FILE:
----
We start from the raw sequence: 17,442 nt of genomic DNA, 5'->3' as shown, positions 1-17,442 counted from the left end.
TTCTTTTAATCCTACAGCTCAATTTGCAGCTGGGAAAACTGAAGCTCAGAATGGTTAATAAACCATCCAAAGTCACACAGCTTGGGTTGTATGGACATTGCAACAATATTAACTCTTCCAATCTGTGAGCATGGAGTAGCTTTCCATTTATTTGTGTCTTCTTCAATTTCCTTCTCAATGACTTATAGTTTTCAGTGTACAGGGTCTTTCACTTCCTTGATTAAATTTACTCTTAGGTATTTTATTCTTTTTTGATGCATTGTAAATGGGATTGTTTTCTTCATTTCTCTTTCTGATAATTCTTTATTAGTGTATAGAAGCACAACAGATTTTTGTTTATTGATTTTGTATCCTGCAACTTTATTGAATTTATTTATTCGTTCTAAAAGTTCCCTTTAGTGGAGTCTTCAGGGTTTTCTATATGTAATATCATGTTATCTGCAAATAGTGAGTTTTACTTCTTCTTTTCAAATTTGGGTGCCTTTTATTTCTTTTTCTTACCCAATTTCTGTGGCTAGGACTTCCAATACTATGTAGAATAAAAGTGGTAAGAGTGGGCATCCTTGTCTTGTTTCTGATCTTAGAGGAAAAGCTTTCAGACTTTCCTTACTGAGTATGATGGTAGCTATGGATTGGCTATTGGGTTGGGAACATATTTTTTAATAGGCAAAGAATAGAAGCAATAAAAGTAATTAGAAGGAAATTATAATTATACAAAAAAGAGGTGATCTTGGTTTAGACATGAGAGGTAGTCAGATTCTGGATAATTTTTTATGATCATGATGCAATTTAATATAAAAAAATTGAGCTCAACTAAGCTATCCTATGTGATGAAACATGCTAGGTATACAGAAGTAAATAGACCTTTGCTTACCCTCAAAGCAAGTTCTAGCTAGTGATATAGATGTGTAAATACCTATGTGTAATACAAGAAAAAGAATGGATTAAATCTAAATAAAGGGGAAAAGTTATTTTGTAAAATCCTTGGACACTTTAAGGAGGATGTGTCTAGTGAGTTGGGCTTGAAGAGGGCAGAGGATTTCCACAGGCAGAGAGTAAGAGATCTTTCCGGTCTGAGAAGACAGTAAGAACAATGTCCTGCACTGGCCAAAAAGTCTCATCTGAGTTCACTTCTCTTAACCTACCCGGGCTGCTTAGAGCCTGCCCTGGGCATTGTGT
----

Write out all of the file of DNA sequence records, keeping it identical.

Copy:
We start from the raw sequence: 17,442 nt of genomic DNA, 5'->3' as shown, positions 1-17,442 counted from the left end.
TTCTTTTAATCCTACAGCTCAATTTGCAGCTGGGAAAACTGAAGCTCAGAATGGTTAATAAACCATCCAAAGTCACACAGCTTGGGTTGTATGGACATTGCAACAATATTAACTCTTCCAATCTGTGAGCATGGAGTAGCTTTCCATTTATTTGTGTCTTCTTCAATTTCCTTCTCAATGACTTATAGTTTTCAGTGTACAGGGTCTTTCACTTCCTTGATTAAATTTACTCTTAGGTATTTTATTCTTTTTTGATGCATTGTAAATGGGATTGTTTTCTTCATTTCTCTTTCTGATAATTCTTTATTAGTGTATAGAAGCACAACAGATTTTTGTTTATTGATTTTGTATCCTGCAACTTTATTGAATTTATTTATTCGTTCTAAAAGTTCCCTTTAGTGGAGTCTTCAGGGTTTTCTATATGTAATATCATGTTATCTGCAAATAGTGAGTTTTACTTCTTCTTTTCAAATTTGGGTGCCTTTTATTTCTTTTTCTTACCCAATTTCTGTGGCTAGGACTTCCAATACTATGTAGAATAAAAGTGGTAAGAGTGGGCATCCTTGTCTTGTTTCTGATCTTAGAGGAAAAGCTTTCAGACTTTCCTTACTGAGTATGATGGTAGCTATGGATTGGCTATTGGGTTGGGAACATATTTTTTAATAGGCAAAGAATAGAAGCAATAAAAGTAATTAGAAGGAAATTATAATTATACAAAAAAGAGGTGATCTTGGTTTAGACATGAGAGGTAGTCAGATTCTGGATAATTTTTTATGATCATGATGCAATTTAATATAAAAAAATTGAGCTCAACTAAGCTATCCTATGTGATGAAACATGCTAGGTATACAGAAGTAAATAGACCTTTGCTTACCCTCAAAGCAAGTTCTAGCTAGTGATATAGATGTGTAAATACCTATGTGTAATACAAGAAAAAGAATGGATTAAATCTAAATAAAGGGGAAAAGTTATTTTGTAAAATCCTTGGACACTTTAAGGAGGATGTGTCTAGTGAGTTGGGCTTGAAGAGGGCAGAGGATTTCCACAGGCAGAGAGTAAGAGATCTTTCCGGTCTGAGAAGACAGTAAGAACAATGTCCTGCACTGGCCAAAAAGTCTCATCTGAGTTCACTTCTCTTAACCTACCCGGGCTGCTTAGAGCCTGCCCTGGGCATTGTGT